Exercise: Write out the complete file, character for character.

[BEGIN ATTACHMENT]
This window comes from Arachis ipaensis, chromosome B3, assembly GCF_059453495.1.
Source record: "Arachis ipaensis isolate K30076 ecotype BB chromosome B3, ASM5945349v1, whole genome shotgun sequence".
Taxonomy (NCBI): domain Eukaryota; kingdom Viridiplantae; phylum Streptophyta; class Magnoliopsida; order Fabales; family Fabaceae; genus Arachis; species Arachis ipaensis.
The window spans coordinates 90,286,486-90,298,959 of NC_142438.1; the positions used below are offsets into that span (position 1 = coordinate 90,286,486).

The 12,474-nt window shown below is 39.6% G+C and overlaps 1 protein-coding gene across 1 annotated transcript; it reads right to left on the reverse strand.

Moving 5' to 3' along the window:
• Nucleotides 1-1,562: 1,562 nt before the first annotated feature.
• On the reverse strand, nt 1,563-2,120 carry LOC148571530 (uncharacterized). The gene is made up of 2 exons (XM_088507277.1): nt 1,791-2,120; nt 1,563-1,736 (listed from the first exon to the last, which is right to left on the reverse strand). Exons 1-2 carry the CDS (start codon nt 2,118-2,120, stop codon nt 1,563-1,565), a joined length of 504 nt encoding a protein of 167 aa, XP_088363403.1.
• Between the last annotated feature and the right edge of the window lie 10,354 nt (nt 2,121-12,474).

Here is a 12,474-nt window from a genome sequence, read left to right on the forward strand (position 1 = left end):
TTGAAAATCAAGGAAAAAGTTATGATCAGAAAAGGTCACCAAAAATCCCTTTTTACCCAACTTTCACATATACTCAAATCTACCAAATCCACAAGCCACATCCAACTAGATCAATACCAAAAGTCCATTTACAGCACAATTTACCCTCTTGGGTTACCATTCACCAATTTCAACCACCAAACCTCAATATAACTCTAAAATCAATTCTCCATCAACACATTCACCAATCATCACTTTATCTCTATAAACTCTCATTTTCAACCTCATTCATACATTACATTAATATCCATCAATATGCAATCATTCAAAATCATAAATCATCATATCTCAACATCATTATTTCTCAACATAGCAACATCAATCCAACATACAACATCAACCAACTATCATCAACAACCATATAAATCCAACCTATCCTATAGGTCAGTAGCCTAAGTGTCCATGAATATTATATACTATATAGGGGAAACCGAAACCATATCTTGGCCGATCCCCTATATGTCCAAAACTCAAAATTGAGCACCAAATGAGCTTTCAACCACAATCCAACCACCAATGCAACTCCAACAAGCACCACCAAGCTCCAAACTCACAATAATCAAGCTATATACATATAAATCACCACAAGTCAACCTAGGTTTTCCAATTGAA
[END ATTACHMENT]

This window comes from Arachis ipaensis, chromosome B3, assembly GCF_059453495.1.
Source record: "Arachis ipaensis isolate K30076 ecotype BB chromosome B3, ASM5945349v1, whole genome shotgun sequence".
Taxonomy (NCBI): domain Eukaryota; kingdom Viridiplantae; phylum Streptophyta; class Magnoliopsida; order Fabales; family Fabaceae; genus Arachis; species Arachis ipaensis.
The window spans coordinates 90,286,486-90,298,959 of NC_142438.1; the positions used below are offsets into that span (position 1 = coordinate 90,286,486).

The 12,474-nt window shown below is 39.6% G+C and overlaps 1 protein-coding gene across 1 annotated transcript; it reads right to left on the reverse strand.

Moving 5' to 3' along the window:
• Nucleotides 1-1,562: 1,562 nt before the first annotated feature.
• On the reverse strand, nt 1,563-2,120 carry LOC148571530 (uncharacterized). The gene is made up of 2 exons (XM_088507277.1): nt 1,791-2,120; nt 1,563-1,736 (listed from the first exon to the last, which is right to left on the reverse strand). Exons 1-2 carry the CDS (start codon nt 2,118-2,120, stop codon nt 1,563-1,565), a joined length of 504 nt encoding a protein of 167 aa, XP_088363403.1.
• Between the last annotated feature and the right edge of the window lie 10,354 nt (nt 2,121-12,474).

Here is a 12,474-nt window from a genome sequence, read left to right on the forward strand (position 1 = left end):
TTGAAAATCAAGGAAAAAGTTATGATCAGAAAAGGTCACCAAAAATCCCTTTTTACCCAACTTTCACATATACTCAAATCTACCAAATCCACAAGCCACATCCAACTAGATCAATACCAAAAGTCCATTTACAGCACAATTTACCCTCTTGGGTTACCATTCACCAATTTCAACCACCAAACCTCAATATAACTCTAAAATCAATTCTCCATCAACACATTCACCAATCATCACTTTATCTCTATAAACTCTCATTTTCAACCTCATTCATACATTACATTAATATCCATCAATATGCAATCATTCAAAATCATAAATCATCATATCTCAACATCATTATTTCTCAACATAGCAACATCAATCCAACATACAACATCAACCAACTATCATCAACAACCATATAAATCCAACCTATCCTATAGGTCAGTAGCCTAAGTGTCCATGAATATTATATACTATATAGGGGAAACCGAAACCATATCTTGGCCGATCCCCTATATGTCCAAAACTCAAAATTGAGCACCAAATGAGCTTTCAACCACAATCCAACCACCAATGCAACTCCAACAAGCACCACCAAGCTCCAAACTCACAATAATCAAGCTATATACATATAAATCACCACAAGTCAACCTAGGTTTTCCAATTGAA